2018 was a rough year for auto stocks: New-car sales have slowed in China and might be slowing in the U.S., pricing pressures are rising in Europe, and trade-war concerns threaten to throw wrenches into many automakers' plans. 

When a whole industry falls out of favor, as autos have over the last year, there are often opportunities for investors. But which automakers are the best bets for new money now, with a potential slowdown on the horizon?

Below, I'll look at two high-performing global auto giants, Toyota (NYSE:TM) and General Motors (NYSE:GM). Which is the better bet today? Read on. 

GM CEO Mary Barra standing at a podium in front of a dark-blue General Motors backdrop.

CEO Mary Barra's goal is to make GM the most profitable automaker in the world. Image source: General Motors.

Valuation and stock performance

Neither Toyota nor GM had a great 2018 in the stock market. But while Toyota's U.S.-traded shares fell almost 9%, GM's fared much worse, dropping just over 18% on the year. 

GM Chart

GM data by YCharts.

When we look at valuation measures based on earnings, both companies are trading below the historical norm for auto stocks in good economic times, around 10 times earnings. At the moment, Toyota is trading at about 7.3 times its trailing 12-month earnings, while GM is trading at roughly 5.1 times its adjusted earnings over the same period. (I'm using adjusted earnings for GM because of a big tax-related noncash one-time item from the fourth quarter of 2017 that would skew our results if included.)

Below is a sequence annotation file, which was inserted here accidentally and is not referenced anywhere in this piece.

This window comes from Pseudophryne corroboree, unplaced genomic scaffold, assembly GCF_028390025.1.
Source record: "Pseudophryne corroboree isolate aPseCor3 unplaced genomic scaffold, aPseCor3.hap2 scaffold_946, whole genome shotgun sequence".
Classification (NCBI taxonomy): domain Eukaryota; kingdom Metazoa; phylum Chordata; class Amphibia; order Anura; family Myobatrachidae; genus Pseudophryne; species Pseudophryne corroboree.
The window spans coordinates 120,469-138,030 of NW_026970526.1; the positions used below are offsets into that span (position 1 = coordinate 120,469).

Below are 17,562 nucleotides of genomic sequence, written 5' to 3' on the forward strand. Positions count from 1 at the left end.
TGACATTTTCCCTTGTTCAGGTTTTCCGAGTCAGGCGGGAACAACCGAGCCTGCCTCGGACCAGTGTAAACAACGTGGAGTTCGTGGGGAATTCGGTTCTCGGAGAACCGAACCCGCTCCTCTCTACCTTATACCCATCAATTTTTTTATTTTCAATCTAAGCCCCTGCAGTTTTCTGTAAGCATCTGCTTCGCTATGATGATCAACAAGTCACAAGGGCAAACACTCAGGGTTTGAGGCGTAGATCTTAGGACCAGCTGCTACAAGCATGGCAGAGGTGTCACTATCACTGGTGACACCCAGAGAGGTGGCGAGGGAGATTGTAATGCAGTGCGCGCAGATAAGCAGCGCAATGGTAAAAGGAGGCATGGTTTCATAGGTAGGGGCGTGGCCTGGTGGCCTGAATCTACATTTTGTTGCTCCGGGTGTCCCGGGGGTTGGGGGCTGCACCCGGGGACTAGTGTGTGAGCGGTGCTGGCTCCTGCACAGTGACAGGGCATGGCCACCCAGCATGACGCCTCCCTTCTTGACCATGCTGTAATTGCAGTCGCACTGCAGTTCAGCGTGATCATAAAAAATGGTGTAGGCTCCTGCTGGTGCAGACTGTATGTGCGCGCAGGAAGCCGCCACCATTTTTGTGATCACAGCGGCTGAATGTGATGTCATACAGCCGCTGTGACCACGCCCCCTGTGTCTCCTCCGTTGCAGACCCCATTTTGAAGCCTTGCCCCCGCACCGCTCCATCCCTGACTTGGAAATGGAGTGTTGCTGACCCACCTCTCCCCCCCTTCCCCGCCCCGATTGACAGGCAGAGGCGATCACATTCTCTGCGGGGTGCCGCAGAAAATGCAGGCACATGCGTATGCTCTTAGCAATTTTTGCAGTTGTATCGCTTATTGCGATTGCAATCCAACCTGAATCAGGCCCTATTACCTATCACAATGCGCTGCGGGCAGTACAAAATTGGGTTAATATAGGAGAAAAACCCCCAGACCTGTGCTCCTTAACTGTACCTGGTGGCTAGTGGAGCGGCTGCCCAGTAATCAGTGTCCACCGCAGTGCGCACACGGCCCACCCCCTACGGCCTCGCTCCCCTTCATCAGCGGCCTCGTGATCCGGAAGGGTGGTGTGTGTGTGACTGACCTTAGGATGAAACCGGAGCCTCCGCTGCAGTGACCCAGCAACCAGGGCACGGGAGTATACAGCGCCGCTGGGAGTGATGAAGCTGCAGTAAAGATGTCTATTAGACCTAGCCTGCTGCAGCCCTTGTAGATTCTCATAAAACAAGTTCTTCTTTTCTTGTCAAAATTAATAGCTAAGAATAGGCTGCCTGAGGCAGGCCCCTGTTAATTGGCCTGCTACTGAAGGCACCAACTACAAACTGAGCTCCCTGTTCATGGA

Looking ahead, Wall Street analysts polled by Thomson Reuters expect both companies' earnings to decline next year, which makes both stocks  look a bit more expensive. The analysts currently expect Toyota to earn 835.49 yen per share, on average, in the fiscal year that will end on March 31, 2020, giving us a forward price-to-earnings ratio of about 7.8. They expect GM to earn $5.86 per share in 2019, for a forward price-to-earnings ratio of about 5.9.

Dividends: How Toyota and GM compare

Toyota pays dividends twice a year. In its most recent fiscal year, which ended on March 31, 2018, it paid total dividends of 220 yen per share, an increase from 210 yen per share in the two fiscal years prior. It translates to a dividend yield of about 3.4%.

General Motors pays a quarterly dividend, currently $0.38 per share or $1.52 per year. It was last increased in February of 2016, and GM has signaled that it's unlikely to be increased again in the near future. At current prices, GM's dividend yield is about 4.4%.

Any time we see a dividend yield of more than 4%, we need to look deeper, as a high dividend yield can be a sign that a dividend cut is in the future. (For instance, if a dividend yield is high because a company's share price has fallen sharply recently, we need to be sure that the developments that caused the share price to drop don't raise concerns about the company's ability to maintain the dividend.) 

A silver 2019 Toyota RAV4, a compact crossover SUV.

Huge demand for Toyota's compact RAV4 crossover has helped offset slumping sedan sales. Image source: Toyota.

In this case, we don't need to be too worried, as GM's shares have slumped along with other auto stocks. GM's payout ratio is a fairly conservative 28.3%, though that will rise if GM's profits fall this year as analysts expect. But GM has said repeatedly that it intends to continue to pay its quarterly dividend at the current level through the next recession, at least until it runs through its $18 billion cash reserve. (GM has additional credit lines to tap should that happen, but those credit lines won't be used to continue the dividend.)